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Our Campuses

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LOWER SCHOOL

The Lower School campus serves pre-nursery through grade 6 in a beautiful agricultural region of Bridgehampton. It includes gardens, play areas, trails, and a farm. Separate building spaces for grade levels are customized with age-appropriate furnishings. The Barn building houses administrative offices, the library, the art studio, and the Multi-Purpose Room (MPR), as well as Early Childhood classes. The Farmhouse, built as the original house for the potato farm that was on the property, is used for kindergarten, music, and learning support. The Leonard Building is shared by grades 1 and 2, along with Mandarin and Spanish classes. Grades 3 through 6 are situated in the Green Building, as is the science lab. Wellness classes and our K–6 lunch program take place in the Field House. An age-appropriate playground for Early Childhood students is sited near the Farmyard, while one for students in grades K–6 is located adjacent to the Green Building. All the buildings on the campus are connected by walkways and surrounded by grass and trees.
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UPPER SCHOOL

Ross Upper School inhabits a unique set of spaces that reflect an unparalleled educational and aesthetic standard. The emphasis of the buildings and grounds is on intention; these are places that waken the senses and inspire people to interact significantly, to inquire broadly and deeply, and to seek the highest of themselves. The design achieves a balance of the tactile and the technological, as well as an integration of the elements of light, fire, stone, water, and wood. The school is home to original art, fine reproductions, and artifacts from all over the world, as well as advanced technology campuswide, a state-of-the-art treetop dining area, and incomparably beautiful and versatile performing arts, science, visual arts, media, and sports facilities spread across a sprawling campus in East Hampton, New York.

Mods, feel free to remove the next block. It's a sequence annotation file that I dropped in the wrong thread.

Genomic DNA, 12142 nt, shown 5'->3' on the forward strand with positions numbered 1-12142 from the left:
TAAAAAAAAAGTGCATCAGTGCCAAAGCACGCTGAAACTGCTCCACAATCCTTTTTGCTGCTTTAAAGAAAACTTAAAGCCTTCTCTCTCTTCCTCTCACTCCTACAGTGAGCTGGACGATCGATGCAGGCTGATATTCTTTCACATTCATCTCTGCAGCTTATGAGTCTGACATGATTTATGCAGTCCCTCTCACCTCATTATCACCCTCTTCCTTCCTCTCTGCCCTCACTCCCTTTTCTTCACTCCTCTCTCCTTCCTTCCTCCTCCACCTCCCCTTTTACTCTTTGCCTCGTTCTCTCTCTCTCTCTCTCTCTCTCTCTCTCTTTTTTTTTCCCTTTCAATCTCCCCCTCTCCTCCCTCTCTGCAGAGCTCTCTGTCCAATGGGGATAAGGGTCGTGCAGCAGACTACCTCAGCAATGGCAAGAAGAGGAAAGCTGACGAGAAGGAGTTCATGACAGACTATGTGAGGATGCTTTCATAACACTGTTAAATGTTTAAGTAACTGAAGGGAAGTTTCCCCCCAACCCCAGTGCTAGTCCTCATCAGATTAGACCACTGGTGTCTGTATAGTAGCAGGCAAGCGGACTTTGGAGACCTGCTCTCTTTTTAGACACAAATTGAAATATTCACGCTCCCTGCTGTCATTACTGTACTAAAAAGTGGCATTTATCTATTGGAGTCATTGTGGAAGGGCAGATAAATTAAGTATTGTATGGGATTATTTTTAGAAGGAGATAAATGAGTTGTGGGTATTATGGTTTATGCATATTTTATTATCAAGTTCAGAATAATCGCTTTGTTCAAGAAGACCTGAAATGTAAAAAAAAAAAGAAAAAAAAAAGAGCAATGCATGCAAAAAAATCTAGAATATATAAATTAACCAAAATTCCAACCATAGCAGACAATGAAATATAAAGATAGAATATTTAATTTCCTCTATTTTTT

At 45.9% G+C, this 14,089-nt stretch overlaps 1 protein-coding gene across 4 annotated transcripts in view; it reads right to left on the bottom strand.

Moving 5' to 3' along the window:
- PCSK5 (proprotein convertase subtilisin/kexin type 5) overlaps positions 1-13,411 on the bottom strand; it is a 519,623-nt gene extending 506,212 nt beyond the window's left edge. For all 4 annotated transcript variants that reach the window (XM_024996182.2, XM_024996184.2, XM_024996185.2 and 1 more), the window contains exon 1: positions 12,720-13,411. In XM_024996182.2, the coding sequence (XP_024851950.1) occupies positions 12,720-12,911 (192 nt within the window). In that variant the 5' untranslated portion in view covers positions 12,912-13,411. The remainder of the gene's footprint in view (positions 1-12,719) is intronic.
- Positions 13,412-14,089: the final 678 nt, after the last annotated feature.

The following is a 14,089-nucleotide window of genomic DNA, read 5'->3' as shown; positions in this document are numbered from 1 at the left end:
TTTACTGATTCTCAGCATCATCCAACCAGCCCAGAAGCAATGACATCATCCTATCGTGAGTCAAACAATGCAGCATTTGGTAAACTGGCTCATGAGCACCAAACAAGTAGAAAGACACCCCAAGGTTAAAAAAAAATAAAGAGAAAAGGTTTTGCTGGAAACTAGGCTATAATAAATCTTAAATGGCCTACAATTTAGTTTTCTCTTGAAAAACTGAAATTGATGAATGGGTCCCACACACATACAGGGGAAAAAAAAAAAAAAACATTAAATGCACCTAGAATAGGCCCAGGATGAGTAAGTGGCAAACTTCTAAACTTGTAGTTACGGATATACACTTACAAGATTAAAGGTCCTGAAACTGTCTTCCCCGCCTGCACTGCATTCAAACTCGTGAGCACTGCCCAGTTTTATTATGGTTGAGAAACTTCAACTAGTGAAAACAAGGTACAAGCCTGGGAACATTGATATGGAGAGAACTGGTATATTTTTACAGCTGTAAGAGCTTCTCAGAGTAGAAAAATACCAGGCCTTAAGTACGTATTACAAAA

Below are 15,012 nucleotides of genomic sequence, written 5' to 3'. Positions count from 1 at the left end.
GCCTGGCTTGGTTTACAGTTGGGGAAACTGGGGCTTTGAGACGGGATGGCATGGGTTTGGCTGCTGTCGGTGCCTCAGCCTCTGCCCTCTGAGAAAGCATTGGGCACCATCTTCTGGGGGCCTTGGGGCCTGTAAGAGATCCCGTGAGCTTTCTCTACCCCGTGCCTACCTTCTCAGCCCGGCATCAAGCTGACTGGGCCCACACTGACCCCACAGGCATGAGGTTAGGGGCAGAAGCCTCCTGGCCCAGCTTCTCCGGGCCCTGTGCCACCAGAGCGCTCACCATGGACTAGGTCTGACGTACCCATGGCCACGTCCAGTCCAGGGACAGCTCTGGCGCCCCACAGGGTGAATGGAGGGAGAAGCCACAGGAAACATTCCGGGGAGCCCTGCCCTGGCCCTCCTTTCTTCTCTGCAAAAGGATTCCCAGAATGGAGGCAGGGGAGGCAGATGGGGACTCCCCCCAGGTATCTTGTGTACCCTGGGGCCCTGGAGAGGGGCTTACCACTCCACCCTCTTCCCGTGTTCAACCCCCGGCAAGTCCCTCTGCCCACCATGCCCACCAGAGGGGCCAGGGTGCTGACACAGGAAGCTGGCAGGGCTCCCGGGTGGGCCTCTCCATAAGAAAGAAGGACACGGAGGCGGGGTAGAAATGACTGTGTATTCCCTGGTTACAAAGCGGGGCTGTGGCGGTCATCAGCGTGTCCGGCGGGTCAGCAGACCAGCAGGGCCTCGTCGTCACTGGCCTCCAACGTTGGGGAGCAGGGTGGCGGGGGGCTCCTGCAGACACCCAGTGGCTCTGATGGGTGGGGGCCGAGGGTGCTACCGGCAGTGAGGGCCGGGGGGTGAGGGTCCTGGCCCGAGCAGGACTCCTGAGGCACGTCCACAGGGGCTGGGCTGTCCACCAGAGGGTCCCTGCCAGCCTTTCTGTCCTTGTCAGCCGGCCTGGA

The design of Ross School instantiates a philosophy of the classroom as a living environment easily adapted to various educational purposes. The spaces can be adjusted to suit the needs of a formal lecture, individual and collaborative student projects, multimedia presentations, and seminar discussions. An emphasis has been placed on combining the indoor and outdoor elements so that nature is a component in the design intent of classroom spaces, some of which may be dedicated to a specific purpose, but all of which share the capability of being reconfigured for multiple uses. Because all Ross students have laptop computers, the concept of the classroom extends beyond walls or even buildings, as network access abounds throughout the campus.